History of US Navy Uniforms

Master Chief Petty Officer of the Navy Rick West holds an all-hands aboard the USS Kearsarge during a visit to Naval Station Norfolk. West is wearing the Navy Working Uniform Type III. (Petty Officer 1st Class Jennifer Villalovos/U.S. Navy)
Master Chief Petty Officer of the Navy Rick West holds an all-hands aboard the USS Kearsarge during a visit to Naval Station Norfolk. West is wearing the Navy Working Uniform Type III. (Navy/ Petty Officer 1st Class Jennifer Villalovos)

The birth of the U.S. Navy didn't take place until a few months after the start of the Revolutionary War, and it was disbanded shortly after. It wasn't brought back into existence for nearly 20 years, and it wasn't until 1817 that the first official uniforms were created. The War Department officially declared that enlisted sailors wear "blue jackets and trousers, red vest with yellow buttons and a black hat." But at that time, funding was short so uniform regulations were not heavily enforced. Certain aspects of the uniform evolved over time to signify ranks such as master-at-arms, yeoman, and to distinguish officers.

Due to the size and complexity of warships in the 1800s, the rank of chief petty officer was established to help organize and manage day-to-day operations. Those who achieved this rank tended to have spent more time serving in the military and welcomed the addition of service stripes to reflect their length of service.

Outdated Navy uniform featuring bell-bottoms.

While the original uniforms used string to holds pants at the waist, buttons soon took over. In 1864, a flap at the front of the trousers was implemented that required seven buttons to hold up. In 1894, the flap was lengthened, and six more buttons were added. Eventually, string reappeared at the back of the waist to help sailors whose pants needed an extra cinch when the buttons failed.

Bell-bottoms, another iconic aspect of classic Navy uniforms, supposedly were implemented in the 1800s to distinguish sailors from civilian fashion. Perhaps unintentionally, bell-bottoms proved extremely useful. They were rolled easily above the knee to keep legs dry and allowed sailors to remove them quickly while still wearing their shoes in case they were tossed overboard.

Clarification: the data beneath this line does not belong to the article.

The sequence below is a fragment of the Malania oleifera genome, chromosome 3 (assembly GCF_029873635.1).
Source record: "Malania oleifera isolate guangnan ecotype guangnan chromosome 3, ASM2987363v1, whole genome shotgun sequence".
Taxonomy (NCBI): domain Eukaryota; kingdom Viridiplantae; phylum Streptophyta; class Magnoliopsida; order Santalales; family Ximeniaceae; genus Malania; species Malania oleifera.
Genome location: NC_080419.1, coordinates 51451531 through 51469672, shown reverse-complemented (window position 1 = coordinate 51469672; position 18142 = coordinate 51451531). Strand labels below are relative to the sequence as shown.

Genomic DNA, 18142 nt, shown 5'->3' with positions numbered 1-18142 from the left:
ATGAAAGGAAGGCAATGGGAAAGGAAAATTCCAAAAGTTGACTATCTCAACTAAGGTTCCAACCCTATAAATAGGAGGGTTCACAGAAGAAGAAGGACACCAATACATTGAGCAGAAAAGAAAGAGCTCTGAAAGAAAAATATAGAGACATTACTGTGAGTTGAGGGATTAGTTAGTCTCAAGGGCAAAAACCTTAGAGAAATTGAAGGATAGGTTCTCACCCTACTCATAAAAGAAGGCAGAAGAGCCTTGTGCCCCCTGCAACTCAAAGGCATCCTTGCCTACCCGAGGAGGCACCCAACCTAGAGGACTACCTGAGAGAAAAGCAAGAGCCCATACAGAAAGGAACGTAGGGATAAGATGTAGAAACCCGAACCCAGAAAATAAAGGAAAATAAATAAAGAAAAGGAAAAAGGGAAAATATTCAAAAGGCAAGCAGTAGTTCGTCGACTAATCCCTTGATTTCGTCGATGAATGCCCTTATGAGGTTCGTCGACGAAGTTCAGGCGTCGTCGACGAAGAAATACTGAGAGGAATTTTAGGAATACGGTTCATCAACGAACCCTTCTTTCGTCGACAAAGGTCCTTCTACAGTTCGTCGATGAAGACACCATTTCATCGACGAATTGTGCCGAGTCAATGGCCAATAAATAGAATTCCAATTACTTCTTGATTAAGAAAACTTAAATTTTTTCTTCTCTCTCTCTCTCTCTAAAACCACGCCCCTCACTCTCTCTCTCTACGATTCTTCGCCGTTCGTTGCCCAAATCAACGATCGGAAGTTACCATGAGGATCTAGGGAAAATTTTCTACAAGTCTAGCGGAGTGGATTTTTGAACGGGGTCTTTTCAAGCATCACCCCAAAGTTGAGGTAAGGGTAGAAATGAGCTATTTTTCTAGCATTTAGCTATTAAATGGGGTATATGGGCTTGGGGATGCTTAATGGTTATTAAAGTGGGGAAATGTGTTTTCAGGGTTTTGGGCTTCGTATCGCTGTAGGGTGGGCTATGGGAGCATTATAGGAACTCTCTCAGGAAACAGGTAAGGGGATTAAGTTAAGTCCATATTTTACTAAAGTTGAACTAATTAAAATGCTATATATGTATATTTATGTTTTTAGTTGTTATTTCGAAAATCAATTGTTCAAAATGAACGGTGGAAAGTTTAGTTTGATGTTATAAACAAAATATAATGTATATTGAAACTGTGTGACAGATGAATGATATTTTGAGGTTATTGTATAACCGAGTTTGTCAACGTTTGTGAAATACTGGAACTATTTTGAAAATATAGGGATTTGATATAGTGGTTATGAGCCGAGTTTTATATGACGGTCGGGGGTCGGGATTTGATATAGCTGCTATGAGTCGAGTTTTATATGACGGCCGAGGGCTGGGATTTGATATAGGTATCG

Neckerchiefs were common at the time among men working on ships since they were convenient sweat rags. They were useful enough that the Navy codified a standard-issue neckerchief with a square knot in 1817. It was common to use a coin to keep the neckerchief's shape while rolling it. There are many claims that this is a nod to the Greek myth of deceased individuals needing a coin for the ferryman on the river Styx to take them to the underworld. However, there is no evidence to suggest that this is the origin of the practice.

The early 1900s saw two major changes to Navy uniforms: denim for jumpers and trousers, and uniforms for newly enlisted women. Female uniforms tended to reflect civilian fashion rather than maritime traditions, and it wasn't until World War II that the Navy updated this trend.


Navy uniform inspection, neckerchief tie

Among a few traditional aspects of the uniform to change in the 1940s was the removal of the hat-band ribbon in 1941. These ribbons used to feature a sailor's unit name on the flat of the hat, but these distinctions eventually were shifted to the shoulder for security reasons.

Major changes to the uniform took place in 1973. Many sailors in leadership roles, including many senior petty officers, wanted their uniforms to appear more distinguished. Traditional uniforms were replaced with suits and ties that were more in line with CPO and officer regulations. The idea was to present the modern Navy as a unified force, but these changes weren't taken well and largely were reversed by 1980. At that point, women received uniforms that were more practical, functional and indicative of American naval traditions.

Current Navy uniforms maintain a number of traditions stemming from its formation, including jumpers and neckerchiefs.

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